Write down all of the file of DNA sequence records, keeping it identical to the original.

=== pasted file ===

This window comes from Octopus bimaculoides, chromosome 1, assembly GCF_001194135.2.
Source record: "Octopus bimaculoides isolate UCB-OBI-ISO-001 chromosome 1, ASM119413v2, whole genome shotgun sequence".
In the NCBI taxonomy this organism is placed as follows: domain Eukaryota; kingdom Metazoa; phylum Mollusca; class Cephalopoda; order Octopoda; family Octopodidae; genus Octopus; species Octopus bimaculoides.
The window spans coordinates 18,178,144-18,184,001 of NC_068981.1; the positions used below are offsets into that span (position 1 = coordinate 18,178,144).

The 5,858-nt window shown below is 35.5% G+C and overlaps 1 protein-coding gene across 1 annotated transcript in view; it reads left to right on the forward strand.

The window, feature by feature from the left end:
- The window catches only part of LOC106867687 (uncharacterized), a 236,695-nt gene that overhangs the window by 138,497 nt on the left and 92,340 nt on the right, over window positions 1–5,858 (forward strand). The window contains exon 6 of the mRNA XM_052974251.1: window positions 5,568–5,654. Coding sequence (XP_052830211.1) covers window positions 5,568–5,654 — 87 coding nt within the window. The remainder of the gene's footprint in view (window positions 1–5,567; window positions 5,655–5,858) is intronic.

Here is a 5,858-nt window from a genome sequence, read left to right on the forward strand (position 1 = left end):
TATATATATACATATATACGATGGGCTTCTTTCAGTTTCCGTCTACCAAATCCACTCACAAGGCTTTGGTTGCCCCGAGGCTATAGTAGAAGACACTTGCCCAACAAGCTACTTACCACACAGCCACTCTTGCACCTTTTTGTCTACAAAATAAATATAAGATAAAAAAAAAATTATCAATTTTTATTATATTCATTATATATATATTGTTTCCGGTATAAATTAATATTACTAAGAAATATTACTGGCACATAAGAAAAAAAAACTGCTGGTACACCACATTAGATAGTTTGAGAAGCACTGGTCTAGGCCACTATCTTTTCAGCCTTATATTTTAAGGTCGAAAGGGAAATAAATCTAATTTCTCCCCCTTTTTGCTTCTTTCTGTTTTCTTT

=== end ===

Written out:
This window comes from Octopus bimaculoides, chromosome 1, assembly GCF_001194135.2.
Source record: "Octopus bimaculoides isolate UCB-OBI-ISO-001 chromosome 1, ASM119413v2, whole genome shotgun sequence".
In the NCBI taxonomy this organism is placed as follows: domain Eukaryota; kingdom Metazoa; phylum Mollusca; class Cephalopoda; order Octopoda; family Octopodidae; genus Octopus; species Octopus bimaculoides.
The window spans coordinates 18,178,144-18,184,001 of NC_068981.1; the positions used below are offsets into that span (position 1 = coordinate 18,178,144).

The 5,858-nt window shown below is 35.5% G+C and overlaps 1 protein-coding gene across 1 annotated transcript in view; it reads left to right on the forward strand.

The window, feature by feature from the left end:
- The window catches only part of LOC106867687 (uncharacterized), a 236,695-nt gene that overhangs the window by 138,497 nt on the left and 92,340 nt on the right, over window positions 1–5,858 (forward strand). The window contains exon 6 of the mRNA XM_052974251.1: window positions 5,568–5,654. Coding sequence (XP_052830211.1) covers window positions 5,568–5,654 — 87 coding nt within the window. The remainder of the gene's footprint in view (window positions 1–5,567; window positions 5,655–5,858) is intronic.

Here is a 5,858-nt window from a genome sequence, read left to right on the forward strand (position 1 = left end):
TATATATATACATATATACGATGGGCTTCTTTCAGTTTCCGTCTACCAAATCCACTCACAAGGCTTTGGTTGCCCCGAGGCTATAGTAGAAGACACTTGCCCAACAAGCTACTTACCACACAGCCACTCTTGCACCTTTTTGTCTACAAAATAAATATAAGATAAAAAAAAAATTATCAATTTTTATTATATTCATTATATATATATTGTTTCCGGTATAAATTAATATTACTAAGAAATATTACTGGCACATAAGAAAAAAAAACTGCTGGTACACCACATTAGATAGTTTGAGAAGCACTGGTCTAGGCCACTATCTTTTCAGCCTTATATTTTAAGGTCGAAAGGGAAATAAATCTAATTTCTCCCCCTTTTTGCTTCTTTCTGTTTTCTTT